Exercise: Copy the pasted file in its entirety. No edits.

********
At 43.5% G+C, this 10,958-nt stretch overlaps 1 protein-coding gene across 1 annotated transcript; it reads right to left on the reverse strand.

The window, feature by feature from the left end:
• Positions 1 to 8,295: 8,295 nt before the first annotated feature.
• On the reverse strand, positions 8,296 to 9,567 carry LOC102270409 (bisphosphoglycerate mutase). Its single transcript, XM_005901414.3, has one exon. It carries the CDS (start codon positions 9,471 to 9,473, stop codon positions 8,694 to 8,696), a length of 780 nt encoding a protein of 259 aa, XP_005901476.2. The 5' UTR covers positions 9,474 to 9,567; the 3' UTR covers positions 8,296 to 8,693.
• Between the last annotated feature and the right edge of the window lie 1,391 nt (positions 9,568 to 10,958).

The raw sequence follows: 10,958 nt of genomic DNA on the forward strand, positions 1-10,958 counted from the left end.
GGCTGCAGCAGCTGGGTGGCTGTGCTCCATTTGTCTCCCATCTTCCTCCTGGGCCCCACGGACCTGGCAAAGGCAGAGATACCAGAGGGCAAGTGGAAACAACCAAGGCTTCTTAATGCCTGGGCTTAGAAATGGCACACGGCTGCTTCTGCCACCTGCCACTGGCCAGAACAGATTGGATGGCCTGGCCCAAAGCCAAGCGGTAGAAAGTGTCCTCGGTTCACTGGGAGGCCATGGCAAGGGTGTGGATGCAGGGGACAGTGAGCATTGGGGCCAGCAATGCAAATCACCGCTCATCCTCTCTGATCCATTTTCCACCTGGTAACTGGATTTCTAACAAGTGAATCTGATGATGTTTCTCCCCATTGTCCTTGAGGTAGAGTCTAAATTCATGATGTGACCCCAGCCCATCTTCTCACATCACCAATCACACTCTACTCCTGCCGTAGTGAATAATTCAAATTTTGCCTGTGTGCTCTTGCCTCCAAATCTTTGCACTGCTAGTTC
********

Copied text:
At 43.5% G+C, this 10,958-nt stretch overlaps 1 protein-coding gene across 1 annotated transcript; it reads right to left on the reverse strand.

The window, feature by feature from the left end:
• Positions 1 to 8,295: 8,295 nt before the first annotated feature.
• On the reverse strand, positions 8,296 to 9,567 carry LOC102270409 (bisphosphoglycerate mutase). Its single transcript, XM_005901414.3, has one exon. It carries the CDS (start codon positions 9,471 to 9,473, stop codon positions 8,694 to 8,696), a length of 780 nt encoding a protein of 259 aa, XP_005901476.2. The 5' UTR covers positions 9,474 to 9,567; the 3' UTR covers positions 8,296 to 8,693.
• Between the last annotated feature and the right edge of the window lie 1,391 nt (positions 9,568 to 10,958).

The raw sequence follows: 10,958 nt of genomic DNA on the forward strand, positions 1-10,958 counted from the left end.
GGCTGCAGCAGCTGGGTGGCTGTGCTCCATTTGTCTCCCATCTTCCTCCTGGGCCCCACGGACCTGGCAAAGGCAGAGATACCAGAGGGCAAGTGGAAACAACCAAGGCTTCTTAATGCCTGGGCTTAGAAATGGCACACGGCTGCTTCTGCCACCTGCCACTGGCCAGAACAGATTGGATGGCCTGGCCCAAAGCCAAGCGGTAGAAAGTGTCCTCGGTTCACTGGGAGGCCATGGCAAGGGTGTGGATGCAGGGGACAGTGAGCATTGGGGCCAGCAATGCAAATCACCGCTCATCCTCTCTGATCCATTTTCCACCTGGTAACTGGATTTCTAACAAGTGAATCTGATGATGTTTCTCCCCATTGTCCTTGAGGTAGAGTCTAAATTCATGATGTGACCCCAGCCCATCTTCTCACATCACCAATCACACTCTACTCCTGCCGTAGTGAATAATTCAAATTTTGCCTGTGTGCTCTTGCCTCCAAATCTTTGCACTGCTAGTTC